Perhaps the most thought-provoking aspect of The Dark Fantastic, though, is not so much about whether black characters are represented but how they are represented. When black characters appear in fiction, are they subjects or sidekicks? Are they multi-dimensional characters with complex motivations or cardboard cutouts that a white author included as tokens of diversity? Are they depicted in magical, imaginative stories and not only in historical fiction depicting racial oppression? While it is both useful and sobering to look at the CCBC’s statistics, it is also important to remember, as Thomas shows us, that it is not just the quantity but the quality of diverse depictions that matters and that diverse characters should be represented in fantastical settings, as well as, realistic ones. As a young girl, Thomas was led to believe that her blackness doomed her to a magicless existence; The Dark Fantastic is her rallying cry for writers to put Black Girl Magic onto the pages of books and into the hands of young readers.
Cooperative Children’s Book Center, School of Education, University of Wisconsin-Madison
(2019). Publishing statistics on children’s/ya books about people of color and First/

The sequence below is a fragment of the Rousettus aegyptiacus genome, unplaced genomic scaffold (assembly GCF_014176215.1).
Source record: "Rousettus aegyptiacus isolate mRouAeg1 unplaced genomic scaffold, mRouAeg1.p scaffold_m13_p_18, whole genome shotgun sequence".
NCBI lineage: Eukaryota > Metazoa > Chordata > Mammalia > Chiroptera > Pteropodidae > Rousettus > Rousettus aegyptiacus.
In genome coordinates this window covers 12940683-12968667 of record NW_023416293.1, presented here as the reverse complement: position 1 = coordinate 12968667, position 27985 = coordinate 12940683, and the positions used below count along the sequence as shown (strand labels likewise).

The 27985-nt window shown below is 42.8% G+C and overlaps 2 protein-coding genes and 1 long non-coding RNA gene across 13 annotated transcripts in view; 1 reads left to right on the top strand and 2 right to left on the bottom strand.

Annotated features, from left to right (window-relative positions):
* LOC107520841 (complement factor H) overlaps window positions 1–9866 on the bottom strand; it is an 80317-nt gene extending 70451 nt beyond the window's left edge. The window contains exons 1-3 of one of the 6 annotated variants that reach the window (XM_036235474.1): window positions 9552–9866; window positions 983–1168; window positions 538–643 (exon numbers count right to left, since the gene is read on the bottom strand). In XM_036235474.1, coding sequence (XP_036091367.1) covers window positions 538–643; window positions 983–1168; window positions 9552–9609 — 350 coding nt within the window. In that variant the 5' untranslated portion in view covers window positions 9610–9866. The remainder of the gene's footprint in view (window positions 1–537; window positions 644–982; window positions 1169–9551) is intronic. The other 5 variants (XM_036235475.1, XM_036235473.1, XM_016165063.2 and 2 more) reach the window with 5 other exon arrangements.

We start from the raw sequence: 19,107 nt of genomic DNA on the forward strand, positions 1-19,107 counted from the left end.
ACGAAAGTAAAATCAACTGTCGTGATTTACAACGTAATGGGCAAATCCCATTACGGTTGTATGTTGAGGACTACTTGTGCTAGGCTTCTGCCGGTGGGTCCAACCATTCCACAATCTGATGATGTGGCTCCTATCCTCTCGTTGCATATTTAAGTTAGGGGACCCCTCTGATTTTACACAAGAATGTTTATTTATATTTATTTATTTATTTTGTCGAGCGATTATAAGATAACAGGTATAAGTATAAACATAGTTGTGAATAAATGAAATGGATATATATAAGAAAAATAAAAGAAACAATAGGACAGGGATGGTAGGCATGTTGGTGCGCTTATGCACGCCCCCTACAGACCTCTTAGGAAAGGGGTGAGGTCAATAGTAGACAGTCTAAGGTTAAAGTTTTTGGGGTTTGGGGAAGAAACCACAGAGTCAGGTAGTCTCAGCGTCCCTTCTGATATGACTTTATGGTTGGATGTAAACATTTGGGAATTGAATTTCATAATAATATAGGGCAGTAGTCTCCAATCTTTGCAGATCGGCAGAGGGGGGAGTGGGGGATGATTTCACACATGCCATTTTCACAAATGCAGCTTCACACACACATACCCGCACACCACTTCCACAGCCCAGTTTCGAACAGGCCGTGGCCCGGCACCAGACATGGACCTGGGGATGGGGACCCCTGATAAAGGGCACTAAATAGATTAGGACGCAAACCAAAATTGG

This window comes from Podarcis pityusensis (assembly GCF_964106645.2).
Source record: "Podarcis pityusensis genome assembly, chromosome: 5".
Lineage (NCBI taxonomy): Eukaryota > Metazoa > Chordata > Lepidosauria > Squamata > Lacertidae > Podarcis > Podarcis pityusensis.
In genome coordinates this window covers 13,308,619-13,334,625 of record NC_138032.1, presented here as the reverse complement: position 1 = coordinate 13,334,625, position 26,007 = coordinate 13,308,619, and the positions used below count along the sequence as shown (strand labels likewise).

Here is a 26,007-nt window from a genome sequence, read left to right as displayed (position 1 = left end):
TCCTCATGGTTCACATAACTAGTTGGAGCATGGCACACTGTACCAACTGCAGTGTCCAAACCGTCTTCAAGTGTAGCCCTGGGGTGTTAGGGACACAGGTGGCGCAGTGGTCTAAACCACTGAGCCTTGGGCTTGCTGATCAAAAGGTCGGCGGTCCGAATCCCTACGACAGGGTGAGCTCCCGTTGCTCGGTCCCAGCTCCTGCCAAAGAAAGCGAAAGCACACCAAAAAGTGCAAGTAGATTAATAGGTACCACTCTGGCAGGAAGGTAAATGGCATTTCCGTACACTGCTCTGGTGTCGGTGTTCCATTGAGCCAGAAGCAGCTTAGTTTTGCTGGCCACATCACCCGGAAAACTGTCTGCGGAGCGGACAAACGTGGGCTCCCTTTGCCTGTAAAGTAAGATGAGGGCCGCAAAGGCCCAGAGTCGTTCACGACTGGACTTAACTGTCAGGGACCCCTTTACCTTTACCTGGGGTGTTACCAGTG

Native Nations and by people of color and First/Native Nations authors and
Illustrators. Retrieved from https://ccbc.education.wisc.edu/books/pcstats.asp
Giovanni, N. (1970). Dreams. Retrieved from Poetry Foundation website:
Thomas, Ebony Elizabeth (2019). The dark fantastic: Race and the imagination from
Harry Potter to the Hunger Games. New York: New York University Press.
Julia Watts is the author of several novels for young adult readers, most recently Quiver (Three Rooms Press, 2019). Her novel Finding H.F. won the 2002 Lambda Literary Award in the Children’s/Young Adult category. After a two-decade college teaching career, she is currently a PhD student in Children’s/Young Adult Literature at The University of Tennessee Knoxville.
Suggested Reference Citation
Watts, J. (2020). Embracing the darkness: A Review of Ebony Elizabeth Thomas’s The Dark Fantastic (2019). Dialogue: The Interdisciplinary Journal of Popular Culture and Pedagogy, 7(1). http://journaldialogue.org/issues/v7-issue-1/embracing-the-darkness-a-review-of-ebony-elizabeth-thomass-the-dark-fantastic-2019/
Watts, Julia. “Embracing the Darkness: A Review of Ebony Elizabeth Thomas’s The Dark Fantastic (2019).” Dialogue: The Interdisciplinary Journal of Popular Culture and Pedagogy, vol. 7, no. 1, 2020, http://journaldialogue.org/issues/v7-issue-1/embracing-the-darkness-a-review-of-ebony-elizabeth-thomass-the-dark-fantastic-2019/